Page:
Women in particular have been stereotyped as 'hyper' emotional beings; overly sensitive, irrational and super critical. Basically women we are painted as crazed human beings who come undone at the sight of dirty laundry and half-priced shoes. Oh and that we are crazy for chocolate, so crazy that we would maim any person who was a barrier between us and said chocolate.
Men on the other hand tend to receive slightly more admirable characterisations (especially when they are describing themselves). Whilst women epitomize femininity and tenderness, men are typically portrayed as impulsive, strong-willed, decisive, and of course tough (you know the "I don't shed a tear, drink lattes or watch chick flicks" kind of tough).
Whilst some women and men indeed actualize some or many of these 'gender-specific' traits, in reality broad characterisations and generalisations, of both men and women, are completely exaggerated and utterly crude. They are also deeply prejudicial and biased. Why can't women be tough? Sure we can be feminine and cry if we want to, but can't we also be driven and detached?
And men, is it socially acceptable for them to shed a tear without blaming onions or wayward objects blowing in the wind?
Aren't human beings meant to be emotional, irrespective of their age, gender, culture and religion?
When I think about God and his many emotional responses throughout the bible, I see a multi-layered God. He expressed despair, joy, anger, and love. Especially love.
Created…a multitude of emotions
As human beings, we were created in God's image, which means that we were also created to feel and exhibit a multitude of emotions. We are meant to experience joy and love and sorrow and disappointment. We were fashioned to feel things inside of our flesh and bones; we were not designed to be cold or detached beings.
Although I praise and thank God for our capacity to sense and experience emotions, feeling too deeply or too much can certainly hurt especially when we place too much emphasis on what other people think and say about us.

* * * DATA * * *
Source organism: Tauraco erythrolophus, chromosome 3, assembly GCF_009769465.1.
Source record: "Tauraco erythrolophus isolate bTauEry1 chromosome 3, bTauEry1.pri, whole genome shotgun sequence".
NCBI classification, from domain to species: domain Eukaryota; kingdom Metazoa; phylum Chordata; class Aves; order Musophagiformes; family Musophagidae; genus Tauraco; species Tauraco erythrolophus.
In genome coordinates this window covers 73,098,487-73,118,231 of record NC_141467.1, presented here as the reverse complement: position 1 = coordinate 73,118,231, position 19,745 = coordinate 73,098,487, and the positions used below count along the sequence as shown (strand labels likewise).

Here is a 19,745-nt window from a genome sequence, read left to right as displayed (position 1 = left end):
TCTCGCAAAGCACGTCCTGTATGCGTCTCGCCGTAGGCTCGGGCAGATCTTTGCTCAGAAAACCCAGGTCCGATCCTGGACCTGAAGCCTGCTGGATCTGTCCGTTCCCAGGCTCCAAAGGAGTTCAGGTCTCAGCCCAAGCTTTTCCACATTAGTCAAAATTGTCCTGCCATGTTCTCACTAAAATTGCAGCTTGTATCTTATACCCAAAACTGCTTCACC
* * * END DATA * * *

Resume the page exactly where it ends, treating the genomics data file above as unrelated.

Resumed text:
Being emotional is natural, but allowing our emotions to be governed by others is dangerous, not only for our emotional stability and development but also for our sense of self.
Recently I experienced a barrage of comments from people that I allowed to truly dominate how I felt about myself, my capabilities and character. I took these words, which were deeply critical and in many ways careless, and allowed them to take root deep within me. I gave these opinions power and purpose.
Whilst our emotions are largely influenced by the people we interact with and the circumstances that surround us, controlling and owning our own emotions are paramount, particularly if we want to avoid being emotionally hijacked and redirected by those around us.
But guarding our emotional selves is difficult to do on our own, since we were indeed created to be emotional, interactive beings.
So how do we jump off the emotional rollercoaster that is life? Or more appropriately, how do we ride the rollercoaster on our terms?
Life is always going to be filled with moment of great joy and such devastating sorrow. And people are always going to have opinions and thoughts and expectations about us, true or otherwise.
God created us to be so amazingly complicated. We are able to exhibit hundreds of emotional responses, think and dream with endless possibilities. So why allow others to inhibit us, control us, manipulate us, define us, and limit us.
In Colossians chapter 3 it states "Since, then, you have been raised with Christ, set your hearts on things above, where Christ is, seated at the right hand of God. Set your minds on things above, not on earthly things".
If we set our minds on things above, we are only asking for God's estimation upon us, not mans. We are seeking his approval, his desires, and his purposes. So if we focus on God, then our emotional state should always be secure in him. Our sense of self cannot be shaken (or stirred) because we are assured in him.
Alison Barkley lives in Newcastle and is a post graduate student at Deakin University.
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